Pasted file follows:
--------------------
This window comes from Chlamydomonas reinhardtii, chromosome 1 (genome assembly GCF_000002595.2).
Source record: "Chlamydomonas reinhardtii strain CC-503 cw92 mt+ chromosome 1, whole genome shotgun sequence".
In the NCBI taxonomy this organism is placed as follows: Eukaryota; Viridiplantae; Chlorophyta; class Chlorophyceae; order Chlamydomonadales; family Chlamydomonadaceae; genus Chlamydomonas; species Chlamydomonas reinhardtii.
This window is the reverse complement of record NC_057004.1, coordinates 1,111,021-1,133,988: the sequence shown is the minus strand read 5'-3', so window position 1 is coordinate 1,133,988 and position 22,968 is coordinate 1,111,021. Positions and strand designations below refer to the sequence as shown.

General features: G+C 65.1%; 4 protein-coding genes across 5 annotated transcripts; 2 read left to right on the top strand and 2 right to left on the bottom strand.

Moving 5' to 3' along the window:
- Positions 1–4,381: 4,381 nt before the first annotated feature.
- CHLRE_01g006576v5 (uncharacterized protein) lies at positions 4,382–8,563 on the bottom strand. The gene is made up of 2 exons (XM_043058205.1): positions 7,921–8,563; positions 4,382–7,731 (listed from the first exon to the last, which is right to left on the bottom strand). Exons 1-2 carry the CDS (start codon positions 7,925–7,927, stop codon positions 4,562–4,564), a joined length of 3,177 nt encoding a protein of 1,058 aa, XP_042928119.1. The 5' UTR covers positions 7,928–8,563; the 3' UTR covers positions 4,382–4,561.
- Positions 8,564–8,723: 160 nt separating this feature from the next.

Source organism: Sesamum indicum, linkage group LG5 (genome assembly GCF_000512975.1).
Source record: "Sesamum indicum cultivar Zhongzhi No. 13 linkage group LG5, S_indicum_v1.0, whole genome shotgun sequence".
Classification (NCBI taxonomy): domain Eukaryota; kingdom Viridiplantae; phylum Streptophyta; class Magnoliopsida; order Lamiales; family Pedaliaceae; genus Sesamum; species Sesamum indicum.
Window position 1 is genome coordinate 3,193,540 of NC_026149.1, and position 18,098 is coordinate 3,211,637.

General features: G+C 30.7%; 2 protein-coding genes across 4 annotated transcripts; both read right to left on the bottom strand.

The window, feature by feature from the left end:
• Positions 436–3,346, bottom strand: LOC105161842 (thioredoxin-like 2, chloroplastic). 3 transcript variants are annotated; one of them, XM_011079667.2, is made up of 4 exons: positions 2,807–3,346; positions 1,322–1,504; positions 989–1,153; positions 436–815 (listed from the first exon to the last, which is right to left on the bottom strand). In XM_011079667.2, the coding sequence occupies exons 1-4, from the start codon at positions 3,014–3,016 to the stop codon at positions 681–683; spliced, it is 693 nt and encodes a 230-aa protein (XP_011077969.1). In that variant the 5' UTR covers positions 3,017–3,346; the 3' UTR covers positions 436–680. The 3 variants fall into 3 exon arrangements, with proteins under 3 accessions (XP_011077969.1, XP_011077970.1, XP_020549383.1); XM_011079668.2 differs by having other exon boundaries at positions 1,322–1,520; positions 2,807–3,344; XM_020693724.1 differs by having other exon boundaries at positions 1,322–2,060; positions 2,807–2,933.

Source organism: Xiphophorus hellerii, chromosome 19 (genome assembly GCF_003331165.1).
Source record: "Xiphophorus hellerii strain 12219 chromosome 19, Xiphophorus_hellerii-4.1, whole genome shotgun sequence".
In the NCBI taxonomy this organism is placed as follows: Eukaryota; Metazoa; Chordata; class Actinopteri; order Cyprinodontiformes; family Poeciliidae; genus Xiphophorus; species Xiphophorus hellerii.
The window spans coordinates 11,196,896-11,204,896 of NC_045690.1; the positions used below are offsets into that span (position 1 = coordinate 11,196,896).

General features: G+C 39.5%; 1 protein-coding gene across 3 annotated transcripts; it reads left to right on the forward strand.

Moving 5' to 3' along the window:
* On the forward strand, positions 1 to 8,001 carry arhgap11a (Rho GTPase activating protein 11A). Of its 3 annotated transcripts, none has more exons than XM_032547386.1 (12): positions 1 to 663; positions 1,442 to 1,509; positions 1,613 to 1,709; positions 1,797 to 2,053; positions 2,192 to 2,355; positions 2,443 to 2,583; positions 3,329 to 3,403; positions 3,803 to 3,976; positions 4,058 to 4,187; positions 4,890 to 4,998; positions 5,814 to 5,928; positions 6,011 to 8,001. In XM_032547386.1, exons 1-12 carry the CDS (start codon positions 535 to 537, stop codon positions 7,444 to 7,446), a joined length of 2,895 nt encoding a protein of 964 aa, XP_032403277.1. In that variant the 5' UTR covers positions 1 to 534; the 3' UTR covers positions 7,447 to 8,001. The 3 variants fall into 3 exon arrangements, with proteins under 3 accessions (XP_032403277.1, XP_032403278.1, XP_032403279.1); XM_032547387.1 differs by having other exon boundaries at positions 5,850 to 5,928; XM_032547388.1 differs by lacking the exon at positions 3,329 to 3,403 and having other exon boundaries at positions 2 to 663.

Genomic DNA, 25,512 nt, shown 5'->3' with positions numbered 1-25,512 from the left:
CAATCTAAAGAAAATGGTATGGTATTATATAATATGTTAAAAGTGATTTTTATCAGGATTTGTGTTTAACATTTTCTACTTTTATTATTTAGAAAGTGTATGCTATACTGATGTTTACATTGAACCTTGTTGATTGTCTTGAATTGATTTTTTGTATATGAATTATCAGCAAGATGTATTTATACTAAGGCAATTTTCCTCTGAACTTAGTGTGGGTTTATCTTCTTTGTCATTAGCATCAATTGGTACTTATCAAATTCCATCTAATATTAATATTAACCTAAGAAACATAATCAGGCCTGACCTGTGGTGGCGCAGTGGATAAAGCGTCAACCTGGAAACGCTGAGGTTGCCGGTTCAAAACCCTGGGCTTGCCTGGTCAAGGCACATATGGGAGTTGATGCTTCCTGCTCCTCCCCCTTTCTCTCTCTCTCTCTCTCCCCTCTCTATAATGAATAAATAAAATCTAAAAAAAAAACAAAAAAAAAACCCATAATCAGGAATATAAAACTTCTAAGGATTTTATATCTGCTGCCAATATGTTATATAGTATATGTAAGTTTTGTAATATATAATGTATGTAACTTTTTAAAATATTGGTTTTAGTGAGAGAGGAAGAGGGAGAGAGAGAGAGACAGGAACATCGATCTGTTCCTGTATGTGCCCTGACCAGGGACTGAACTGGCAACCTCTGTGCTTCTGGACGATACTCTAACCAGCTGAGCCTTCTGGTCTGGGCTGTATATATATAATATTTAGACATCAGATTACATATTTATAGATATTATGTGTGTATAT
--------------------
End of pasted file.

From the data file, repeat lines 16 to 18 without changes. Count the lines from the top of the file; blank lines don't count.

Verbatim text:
• Positions 436–3,346, bottom strand: LOC105161842 (thioredoxin-like 2, chloroplastic). 3 transcript variants are annotated; one of them, XM_011079667.2, is made up of 4 exons: positions 2,807–3,346; positions 1,322–1,504; positions 989–1,153; positions 436–815 (listed from the first exon to the last, which is right to left on the bottom strand). In XM_011079667.2, the coding sequence occupies exons 1-4, from the start codon at positions 3,014–3,016 to the stop codon at positions 681–683; spliced, it is 693 nt and encodes a 230-aa protein (XP_011077969.1). In that variant the 5' UTR covers positions 3,017–3,346; the 3' UTR covers positions 436–680. The 3 variants fall into 3 exon arrangements, with proteins under 3 accessions (XP_011077969.1, XP_011077970.1, XP_020549383.1); XM_011079668.2 differs by having other exon boundaries at positions 1,322–1,520; positions 2,807–3,344; XM_020693724.1 differs by having other exon boundaries at positions 1,322–2,060; positions 2,807–2,933.

Source organism: Xiphophorus hellerii, chromosome 19 (genome assembly GCF_003331165.1).
Source record: "Xiphophorus hellerii strain 12219 chromosome 19, Xiphophorus_hellerii-4.1, whole genome shotgun sequence".